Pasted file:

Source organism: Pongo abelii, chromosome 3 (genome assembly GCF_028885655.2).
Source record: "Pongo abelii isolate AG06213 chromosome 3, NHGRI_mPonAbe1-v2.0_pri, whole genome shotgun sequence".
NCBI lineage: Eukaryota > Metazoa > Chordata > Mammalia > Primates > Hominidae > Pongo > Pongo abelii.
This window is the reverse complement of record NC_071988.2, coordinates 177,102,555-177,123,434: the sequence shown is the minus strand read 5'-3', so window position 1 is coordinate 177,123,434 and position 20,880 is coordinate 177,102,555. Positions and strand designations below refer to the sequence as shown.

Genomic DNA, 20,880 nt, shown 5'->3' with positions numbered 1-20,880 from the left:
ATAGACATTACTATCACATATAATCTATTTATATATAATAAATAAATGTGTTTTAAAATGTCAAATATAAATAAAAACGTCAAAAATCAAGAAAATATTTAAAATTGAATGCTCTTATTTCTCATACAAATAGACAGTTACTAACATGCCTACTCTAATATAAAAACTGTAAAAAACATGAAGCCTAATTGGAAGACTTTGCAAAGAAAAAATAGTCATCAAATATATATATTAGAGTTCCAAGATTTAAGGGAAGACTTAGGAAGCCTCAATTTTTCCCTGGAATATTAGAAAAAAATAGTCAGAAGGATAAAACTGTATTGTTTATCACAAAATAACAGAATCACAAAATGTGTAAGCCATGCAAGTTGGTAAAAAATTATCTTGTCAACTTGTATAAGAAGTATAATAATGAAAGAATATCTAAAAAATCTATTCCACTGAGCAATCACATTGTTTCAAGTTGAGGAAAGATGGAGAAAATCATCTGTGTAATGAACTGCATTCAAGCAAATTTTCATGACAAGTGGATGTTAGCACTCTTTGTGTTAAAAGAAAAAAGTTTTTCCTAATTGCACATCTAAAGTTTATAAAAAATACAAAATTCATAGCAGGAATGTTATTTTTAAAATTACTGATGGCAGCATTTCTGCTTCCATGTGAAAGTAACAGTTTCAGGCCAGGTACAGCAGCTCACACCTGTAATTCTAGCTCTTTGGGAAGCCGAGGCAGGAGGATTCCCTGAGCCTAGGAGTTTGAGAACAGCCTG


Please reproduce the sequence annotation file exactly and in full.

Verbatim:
Source organism: Pongo abelii, chromosome 3 (genome assembly GCF_028885655.2).
Source record: "Pongo abelii isolate AG06213 chromosome 3, NHGRI_mPonAbe1-v2.0_pri, whole genome shotgun sequence".
NCBI lineage: Eukaryota > Metazoa > Chordata > Mammalia > Primates > Hominidae > Pongo > Pongo abelii.
This window is the reverse complement of record NC_071988.2, coordinates 177,102,555-177,123,434: the sequence shown is the minus strand read 5'-3', so window position 1 is coordinate 177,123,434 and position 20,880 is coordinate 177,102,555. Positions and strand designations below refer to the sequence as shown.

Genomic DNA, 20,880 nt, shown 5'->3' with positions numbered 1-20,880 from the left:
ATAGACATTACTATCACATATAATCTATTTATATATAATAAATAAATGTGTTTTAAAATGTCAAATATAAATAAAAACGTCAAAAATCAAGAAAATATTTAAAATTGAATGCTCTTATTTCTCATACAAATAGACAGTTACTAACATGCCTACTCTAATATAAAAACTGTAAAAAACATGAAGCCTAATTGGAAGACTTTGCAAAGAAAAAATAGTCATCAAATATATATATTAGAGTTCCAAGATTTAAGGGAAGACTTAGGAAGCCTCAATTTTTCCCTGGAATATTAGAAAAAAATAGTCAGAAGGATAAAACTGTATTGTTTATCACAAAATAACAGAATCACAAAATGTGTAAGCCATGCAAGTTGGTAAAAAATTATCTTGTCAACTTGTATAAGAAGTATAATAATGAAAGAATATCTAAAAAATCTATTCCACTGAGCAATCACATTGTTTCAAGTTGAGGAAAGATGGAGAAAATCATCTGTGTAATGAACTGCATTCAAGCAAATTTTCATGACAAGTGGATGTTAGCACTCTTTGTGTTAAAAGAAAAAAGTTTTTCCTAATTGCACATCTAAAGTTTATAAAAAATACAAAATTCATAGCAGGAATGTTATTTTTAAAATTACTGATGGCAGCATTTCTGCTTCCATGTGAAAGTAACAGTTTCAGGCCAGGTACAGCAGCTCACACCTGTAATTCTAGCTCTTTGGGAAGCCGAGGCAGGAGGATTCCCTGAGCCTAGGAGTTTGAGAACAGCCTG